In other cases, you may be assigned to a slalom course on the Autobahn or knocking over pylons scattered all over the roads of Corsica. I haven't progressed very far in this mode, but I'm hoping that eventually I'll get a turn at some of the legendary Porsche racecars that are included in the game.

A particularly devious scenario in factory driver mode is delivering a Boxster to the docks in Zone Industrialle within a certain time limit. Sounds easy enough, but complicating the issue are police cars -- Turbo Porsche police cars -- driven by homicidal maniacs who will do whatever it takes to stop you, including running your car into solid objects or other traffic leading to some truly spectacular smashups. I finally won this scenario by setting up one of those police cars for a head on collision with a tanker truck. Just reward for all the misery they'd given me earlier…

But the game mode that I've spent by far the most time playing, and the one that makes Porsche so terrific is the evolution mode. In it, you start at the beginnings of the company's history with a 356. This car has the mixed virtues of being clumsy, which requires the player to develop some driving skills but it's also slow which makes it harder to get in trouble. By the time a player has advanced to the stage where the hot cars are available, he's had plenty of practice and is ready for them.

Players buy cars and pay entry fees to join tournaments of 3 or 4 races each to earn prize money to either buy new cars or purchase performance parts. If you damage your car in a race, you have to pay for the repairs as well. It's possible to abort a race if the car is badly damaged, but even though the race didn't count, the damage did and you have to pay to return the car to competitive condition before trying it again. In one race at Normandie, I smacked head on into a building and did over $12,000 damage to my car. That's more than it cost for my first 356… To advance to the next level, you have to finish third or better overall in the tournament.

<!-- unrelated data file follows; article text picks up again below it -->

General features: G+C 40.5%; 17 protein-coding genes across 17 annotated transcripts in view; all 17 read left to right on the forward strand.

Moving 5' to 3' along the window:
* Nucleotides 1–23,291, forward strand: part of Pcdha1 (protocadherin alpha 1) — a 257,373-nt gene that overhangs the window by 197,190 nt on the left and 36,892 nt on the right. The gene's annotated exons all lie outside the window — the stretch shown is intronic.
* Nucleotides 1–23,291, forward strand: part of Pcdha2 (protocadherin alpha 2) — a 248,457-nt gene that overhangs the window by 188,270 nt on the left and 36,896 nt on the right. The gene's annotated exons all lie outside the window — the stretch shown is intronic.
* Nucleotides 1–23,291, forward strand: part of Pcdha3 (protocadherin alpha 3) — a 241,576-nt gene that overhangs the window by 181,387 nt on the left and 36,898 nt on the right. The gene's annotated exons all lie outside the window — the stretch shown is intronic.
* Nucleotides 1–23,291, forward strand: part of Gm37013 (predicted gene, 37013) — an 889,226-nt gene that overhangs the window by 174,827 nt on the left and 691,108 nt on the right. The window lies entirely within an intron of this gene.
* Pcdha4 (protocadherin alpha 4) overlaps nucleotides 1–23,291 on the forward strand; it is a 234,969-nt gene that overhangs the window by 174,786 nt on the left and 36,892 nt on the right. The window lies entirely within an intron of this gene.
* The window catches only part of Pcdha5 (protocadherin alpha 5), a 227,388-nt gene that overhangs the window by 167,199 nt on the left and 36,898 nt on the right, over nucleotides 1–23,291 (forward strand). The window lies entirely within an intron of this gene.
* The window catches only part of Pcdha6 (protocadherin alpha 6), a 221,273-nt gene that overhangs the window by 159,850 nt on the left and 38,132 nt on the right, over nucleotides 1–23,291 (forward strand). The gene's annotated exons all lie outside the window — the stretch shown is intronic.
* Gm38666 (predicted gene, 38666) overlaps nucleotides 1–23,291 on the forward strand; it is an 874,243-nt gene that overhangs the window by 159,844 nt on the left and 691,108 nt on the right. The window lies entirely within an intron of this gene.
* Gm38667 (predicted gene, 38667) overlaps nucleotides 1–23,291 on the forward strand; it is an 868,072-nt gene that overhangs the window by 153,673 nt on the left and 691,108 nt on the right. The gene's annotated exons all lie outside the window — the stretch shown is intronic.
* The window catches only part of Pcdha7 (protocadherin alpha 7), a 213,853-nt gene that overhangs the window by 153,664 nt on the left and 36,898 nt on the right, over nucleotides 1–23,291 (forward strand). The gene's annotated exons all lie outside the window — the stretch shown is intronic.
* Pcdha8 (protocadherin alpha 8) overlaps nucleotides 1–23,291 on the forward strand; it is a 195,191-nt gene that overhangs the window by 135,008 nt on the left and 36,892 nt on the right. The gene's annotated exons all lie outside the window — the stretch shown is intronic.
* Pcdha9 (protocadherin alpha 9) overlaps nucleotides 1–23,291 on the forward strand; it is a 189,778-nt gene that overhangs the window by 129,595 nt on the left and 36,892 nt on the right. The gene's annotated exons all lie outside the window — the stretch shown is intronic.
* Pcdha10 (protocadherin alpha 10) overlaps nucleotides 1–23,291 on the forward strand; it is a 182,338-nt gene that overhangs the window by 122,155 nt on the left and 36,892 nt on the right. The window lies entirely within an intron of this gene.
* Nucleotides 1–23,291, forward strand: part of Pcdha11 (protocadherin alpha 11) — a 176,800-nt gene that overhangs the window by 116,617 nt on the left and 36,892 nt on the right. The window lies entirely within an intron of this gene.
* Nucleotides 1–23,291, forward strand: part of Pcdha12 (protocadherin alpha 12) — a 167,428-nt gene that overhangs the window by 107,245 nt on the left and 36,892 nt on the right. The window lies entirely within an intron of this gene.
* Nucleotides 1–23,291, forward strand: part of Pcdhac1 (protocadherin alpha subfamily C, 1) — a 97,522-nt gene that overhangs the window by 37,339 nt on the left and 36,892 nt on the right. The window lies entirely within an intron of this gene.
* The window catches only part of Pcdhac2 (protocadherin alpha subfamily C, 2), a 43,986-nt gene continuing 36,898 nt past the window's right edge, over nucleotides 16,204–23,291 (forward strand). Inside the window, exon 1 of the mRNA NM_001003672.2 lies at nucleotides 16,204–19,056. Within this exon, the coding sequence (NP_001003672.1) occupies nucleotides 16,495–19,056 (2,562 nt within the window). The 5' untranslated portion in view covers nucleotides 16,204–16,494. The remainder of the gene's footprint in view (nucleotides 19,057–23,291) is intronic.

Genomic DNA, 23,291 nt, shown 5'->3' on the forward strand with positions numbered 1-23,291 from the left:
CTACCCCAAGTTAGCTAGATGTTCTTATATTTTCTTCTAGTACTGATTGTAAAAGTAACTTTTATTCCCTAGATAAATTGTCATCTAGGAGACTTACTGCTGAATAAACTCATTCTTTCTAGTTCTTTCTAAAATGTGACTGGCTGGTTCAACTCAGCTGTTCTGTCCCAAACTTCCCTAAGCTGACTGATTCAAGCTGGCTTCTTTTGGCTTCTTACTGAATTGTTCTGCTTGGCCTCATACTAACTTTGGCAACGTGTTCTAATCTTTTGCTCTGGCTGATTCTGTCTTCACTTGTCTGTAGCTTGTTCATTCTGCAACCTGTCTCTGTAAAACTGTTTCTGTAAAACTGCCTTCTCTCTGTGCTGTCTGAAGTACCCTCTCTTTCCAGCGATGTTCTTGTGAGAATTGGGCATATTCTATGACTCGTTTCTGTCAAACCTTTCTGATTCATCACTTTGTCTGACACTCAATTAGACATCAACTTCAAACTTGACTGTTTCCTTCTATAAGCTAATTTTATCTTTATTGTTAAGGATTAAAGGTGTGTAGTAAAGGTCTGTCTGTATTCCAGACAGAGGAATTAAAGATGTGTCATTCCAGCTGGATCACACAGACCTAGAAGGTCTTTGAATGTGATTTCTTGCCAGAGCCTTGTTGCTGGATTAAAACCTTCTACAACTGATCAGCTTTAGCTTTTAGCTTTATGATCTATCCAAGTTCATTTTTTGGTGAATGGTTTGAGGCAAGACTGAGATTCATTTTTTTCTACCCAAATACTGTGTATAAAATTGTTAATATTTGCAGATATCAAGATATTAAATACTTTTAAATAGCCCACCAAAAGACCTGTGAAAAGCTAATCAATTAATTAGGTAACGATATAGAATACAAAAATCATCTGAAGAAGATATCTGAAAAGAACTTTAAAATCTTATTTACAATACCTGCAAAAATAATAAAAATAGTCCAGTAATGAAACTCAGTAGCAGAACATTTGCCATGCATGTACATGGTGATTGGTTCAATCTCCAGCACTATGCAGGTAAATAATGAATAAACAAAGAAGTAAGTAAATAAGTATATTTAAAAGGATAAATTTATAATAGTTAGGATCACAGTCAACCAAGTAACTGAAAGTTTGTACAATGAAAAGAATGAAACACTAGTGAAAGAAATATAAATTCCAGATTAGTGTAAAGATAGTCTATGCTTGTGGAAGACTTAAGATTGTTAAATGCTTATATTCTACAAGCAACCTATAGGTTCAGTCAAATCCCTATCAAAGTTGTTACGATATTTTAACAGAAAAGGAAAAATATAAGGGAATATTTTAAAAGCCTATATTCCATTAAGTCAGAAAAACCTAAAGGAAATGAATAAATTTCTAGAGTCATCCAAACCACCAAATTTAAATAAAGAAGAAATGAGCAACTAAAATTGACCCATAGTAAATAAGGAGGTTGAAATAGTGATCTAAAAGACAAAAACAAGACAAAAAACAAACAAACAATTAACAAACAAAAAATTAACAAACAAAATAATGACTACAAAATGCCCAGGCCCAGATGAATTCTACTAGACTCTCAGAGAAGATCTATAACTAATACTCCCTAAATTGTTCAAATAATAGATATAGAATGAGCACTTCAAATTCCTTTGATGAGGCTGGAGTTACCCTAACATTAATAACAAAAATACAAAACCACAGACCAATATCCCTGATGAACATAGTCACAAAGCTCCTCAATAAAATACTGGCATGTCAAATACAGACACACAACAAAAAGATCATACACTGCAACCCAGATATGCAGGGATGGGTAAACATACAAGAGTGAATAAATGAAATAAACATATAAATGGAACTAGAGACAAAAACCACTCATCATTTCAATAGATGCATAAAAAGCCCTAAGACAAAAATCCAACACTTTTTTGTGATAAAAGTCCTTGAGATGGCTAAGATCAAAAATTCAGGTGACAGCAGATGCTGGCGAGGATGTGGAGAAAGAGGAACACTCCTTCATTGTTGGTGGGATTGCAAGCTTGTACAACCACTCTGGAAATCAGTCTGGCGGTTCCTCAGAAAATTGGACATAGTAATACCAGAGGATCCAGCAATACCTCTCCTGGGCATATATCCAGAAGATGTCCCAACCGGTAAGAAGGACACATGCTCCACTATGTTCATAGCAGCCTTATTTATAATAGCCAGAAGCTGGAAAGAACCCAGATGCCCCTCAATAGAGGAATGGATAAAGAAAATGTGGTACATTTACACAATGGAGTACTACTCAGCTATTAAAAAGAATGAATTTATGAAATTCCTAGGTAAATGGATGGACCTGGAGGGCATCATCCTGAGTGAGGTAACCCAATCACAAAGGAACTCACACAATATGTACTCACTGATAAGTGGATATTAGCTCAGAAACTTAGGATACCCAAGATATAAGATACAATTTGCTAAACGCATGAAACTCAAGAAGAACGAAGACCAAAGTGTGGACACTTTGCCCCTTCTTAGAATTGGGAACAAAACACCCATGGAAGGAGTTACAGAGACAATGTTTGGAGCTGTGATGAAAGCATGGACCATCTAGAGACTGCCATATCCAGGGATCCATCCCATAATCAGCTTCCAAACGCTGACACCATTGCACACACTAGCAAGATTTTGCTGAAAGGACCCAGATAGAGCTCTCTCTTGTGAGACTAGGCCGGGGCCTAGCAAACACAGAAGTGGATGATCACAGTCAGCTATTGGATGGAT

At first, the races are easy, even if you don't spend a lot on improved parts or practice, but by the time you get to the Golden Era, which covers the early 911s and their variants, the competition has gotten very, very tough. Practice becomes mandatory as does spending whatever it takes to equip your car with all the available performance parts. Once, when I was in the tournament for the 944s, I couldn't figure out why I simply didn't have enough speed to stay ahead of the opposing cars. I went back through the parts screen and discovered I'd overlooked one critical performance part on the list and that was the difference between finishing 5th and 1st. And after you buy the parts, don't forget to install them. I once made that mistake as well…